ScienceShot: The Milky Way's Dimmest Star Cluster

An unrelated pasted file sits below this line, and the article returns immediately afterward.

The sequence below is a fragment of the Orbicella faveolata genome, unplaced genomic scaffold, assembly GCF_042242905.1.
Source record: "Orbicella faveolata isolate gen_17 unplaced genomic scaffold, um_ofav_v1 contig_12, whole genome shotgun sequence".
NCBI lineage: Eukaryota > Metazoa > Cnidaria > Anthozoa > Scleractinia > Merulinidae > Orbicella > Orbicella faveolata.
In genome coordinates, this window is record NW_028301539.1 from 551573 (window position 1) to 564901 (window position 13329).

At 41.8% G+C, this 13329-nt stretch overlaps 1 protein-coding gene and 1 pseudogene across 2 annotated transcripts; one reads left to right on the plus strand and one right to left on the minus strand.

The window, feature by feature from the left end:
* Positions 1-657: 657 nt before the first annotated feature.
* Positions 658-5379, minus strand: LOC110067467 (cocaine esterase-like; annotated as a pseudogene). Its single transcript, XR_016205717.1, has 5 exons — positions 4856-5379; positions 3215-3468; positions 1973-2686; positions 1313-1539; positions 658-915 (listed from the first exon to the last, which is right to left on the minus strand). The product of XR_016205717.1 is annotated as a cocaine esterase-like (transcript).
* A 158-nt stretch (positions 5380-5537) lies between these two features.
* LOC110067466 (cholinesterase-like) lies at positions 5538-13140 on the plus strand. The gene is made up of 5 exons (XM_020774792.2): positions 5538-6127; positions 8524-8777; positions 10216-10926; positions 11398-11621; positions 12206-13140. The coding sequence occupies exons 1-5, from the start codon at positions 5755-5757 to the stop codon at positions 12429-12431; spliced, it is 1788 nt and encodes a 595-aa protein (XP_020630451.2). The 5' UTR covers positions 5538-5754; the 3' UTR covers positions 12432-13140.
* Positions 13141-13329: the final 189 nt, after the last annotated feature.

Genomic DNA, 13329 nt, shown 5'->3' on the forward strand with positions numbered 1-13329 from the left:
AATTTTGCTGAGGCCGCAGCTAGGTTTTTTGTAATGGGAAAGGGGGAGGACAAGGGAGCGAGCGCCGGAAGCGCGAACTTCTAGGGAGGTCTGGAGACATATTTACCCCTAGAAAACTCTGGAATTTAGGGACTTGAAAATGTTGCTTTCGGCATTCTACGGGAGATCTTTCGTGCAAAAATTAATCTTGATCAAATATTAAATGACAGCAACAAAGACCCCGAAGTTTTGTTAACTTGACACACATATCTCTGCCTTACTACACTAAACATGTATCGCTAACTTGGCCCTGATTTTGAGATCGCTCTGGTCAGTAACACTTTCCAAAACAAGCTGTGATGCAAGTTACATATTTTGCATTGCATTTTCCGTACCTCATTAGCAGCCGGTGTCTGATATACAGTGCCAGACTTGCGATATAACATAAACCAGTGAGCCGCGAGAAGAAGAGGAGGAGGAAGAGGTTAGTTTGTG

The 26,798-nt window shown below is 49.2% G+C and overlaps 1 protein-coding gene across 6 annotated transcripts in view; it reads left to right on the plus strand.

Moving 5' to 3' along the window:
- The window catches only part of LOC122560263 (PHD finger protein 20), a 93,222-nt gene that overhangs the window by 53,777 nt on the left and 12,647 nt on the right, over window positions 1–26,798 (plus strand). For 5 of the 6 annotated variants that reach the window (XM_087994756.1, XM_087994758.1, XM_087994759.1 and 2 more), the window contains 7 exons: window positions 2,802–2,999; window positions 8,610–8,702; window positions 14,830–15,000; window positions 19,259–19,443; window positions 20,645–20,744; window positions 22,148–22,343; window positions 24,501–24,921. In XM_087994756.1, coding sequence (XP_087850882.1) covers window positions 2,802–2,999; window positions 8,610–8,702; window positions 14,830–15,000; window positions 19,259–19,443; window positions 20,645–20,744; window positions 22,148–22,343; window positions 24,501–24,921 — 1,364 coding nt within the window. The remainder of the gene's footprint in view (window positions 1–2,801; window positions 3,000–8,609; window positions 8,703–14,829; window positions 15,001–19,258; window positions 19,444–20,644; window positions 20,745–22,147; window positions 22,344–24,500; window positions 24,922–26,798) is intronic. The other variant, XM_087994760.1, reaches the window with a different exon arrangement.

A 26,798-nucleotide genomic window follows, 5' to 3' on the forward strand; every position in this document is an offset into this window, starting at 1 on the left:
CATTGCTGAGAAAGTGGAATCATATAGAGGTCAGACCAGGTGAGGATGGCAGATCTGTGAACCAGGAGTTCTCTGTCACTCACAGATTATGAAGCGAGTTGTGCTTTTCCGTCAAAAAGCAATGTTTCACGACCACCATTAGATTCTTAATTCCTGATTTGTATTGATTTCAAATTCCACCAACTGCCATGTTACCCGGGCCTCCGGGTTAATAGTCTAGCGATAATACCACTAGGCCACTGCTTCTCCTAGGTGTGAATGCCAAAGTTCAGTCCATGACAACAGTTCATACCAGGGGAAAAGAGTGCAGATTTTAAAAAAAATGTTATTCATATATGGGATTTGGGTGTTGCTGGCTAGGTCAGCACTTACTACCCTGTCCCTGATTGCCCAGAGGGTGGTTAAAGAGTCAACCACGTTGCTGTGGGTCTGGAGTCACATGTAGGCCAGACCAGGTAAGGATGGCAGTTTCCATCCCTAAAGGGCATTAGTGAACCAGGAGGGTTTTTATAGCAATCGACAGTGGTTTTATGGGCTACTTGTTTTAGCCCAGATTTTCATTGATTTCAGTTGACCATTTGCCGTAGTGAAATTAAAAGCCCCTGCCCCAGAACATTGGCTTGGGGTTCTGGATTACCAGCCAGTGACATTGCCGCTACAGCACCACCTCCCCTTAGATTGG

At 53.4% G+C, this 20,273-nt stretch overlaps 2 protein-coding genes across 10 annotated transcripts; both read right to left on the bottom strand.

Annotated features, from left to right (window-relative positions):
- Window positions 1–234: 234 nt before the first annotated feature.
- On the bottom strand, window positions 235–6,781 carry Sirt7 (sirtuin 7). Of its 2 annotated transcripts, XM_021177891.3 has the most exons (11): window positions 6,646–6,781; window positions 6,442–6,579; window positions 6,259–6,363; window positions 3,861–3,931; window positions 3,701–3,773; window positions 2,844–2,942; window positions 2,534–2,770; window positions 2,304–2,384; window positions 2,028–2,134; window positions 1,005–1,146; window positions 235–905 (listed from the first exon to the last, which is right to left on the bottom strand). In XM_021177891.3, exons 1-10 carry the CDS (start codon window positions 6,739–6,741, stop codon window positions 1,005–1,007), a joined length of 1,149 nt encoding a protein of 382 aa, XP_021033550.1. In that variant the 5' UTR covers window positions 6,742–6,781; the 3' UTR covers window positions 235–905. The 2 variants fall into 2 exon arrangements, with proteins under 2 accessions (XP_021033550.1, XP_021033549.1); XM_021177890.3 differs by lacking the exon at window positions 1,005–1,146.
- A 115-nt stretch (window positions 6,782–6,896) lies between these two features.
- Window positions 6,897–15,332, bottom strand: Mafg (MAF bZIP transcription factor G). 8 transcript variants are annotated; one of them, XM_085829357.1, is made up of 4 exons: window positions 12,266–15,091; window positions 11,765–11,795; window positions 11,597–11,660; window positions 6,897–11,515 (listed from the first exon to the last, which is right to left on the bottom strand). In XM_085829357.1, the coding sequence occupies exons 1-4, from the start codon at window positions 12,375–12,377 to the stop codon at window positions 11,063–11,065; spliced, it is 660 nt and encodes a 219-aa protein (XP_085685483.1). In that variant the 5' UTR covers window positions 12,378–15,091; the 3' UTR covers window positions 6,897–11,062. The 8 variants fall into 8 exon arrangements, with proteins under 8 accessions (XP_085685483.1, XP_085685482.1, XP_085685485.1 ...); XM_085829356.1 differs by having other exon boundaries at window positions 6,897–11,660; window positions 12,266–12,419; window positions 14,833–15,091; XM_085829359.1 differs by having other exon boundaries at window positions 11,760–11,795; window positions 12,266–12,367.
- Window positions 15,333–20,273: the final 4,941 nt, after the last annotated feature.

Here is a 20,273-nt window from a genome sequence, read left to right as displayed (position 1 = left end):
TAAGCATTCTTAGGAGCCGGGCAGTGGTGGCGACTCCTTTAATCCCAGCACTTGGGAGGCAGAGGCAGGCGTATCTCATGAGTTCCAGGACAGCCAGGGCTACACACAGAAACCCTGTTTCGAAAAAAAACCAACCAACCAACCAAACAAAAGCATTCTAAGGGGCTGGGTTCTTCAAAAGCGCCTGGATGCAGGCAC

Bright stars may dazzle us, but it's the faint ones that test an astronomer's skill. After all, they're the hardest to detect, making their discovery a greater achievement. Now researchers report that a newfound star cluster in the constellation Pegasus is the dimmest ever seen. Whereas the Milky Way's greatest star clusters radiate millions of times more light than the sun, Segue 3, shown here in an image spanning 64 light-years, ekes out a mere 90 suns' worth of light. As astronomers will report in a future issue of The Astronomical Journal, the dim cluster is ancient, having formed 12 billion years ago. Located 55,000 light-years from Earth and 22,000 light-years below our galaxy's plane, Segue 3 resides in the Milky Way's halo, the population of old stars that surrounds the spiral-sculpted disk housing the sun. The cluster has cast most of its original stars into the halo and is destined to disintegrate completely.
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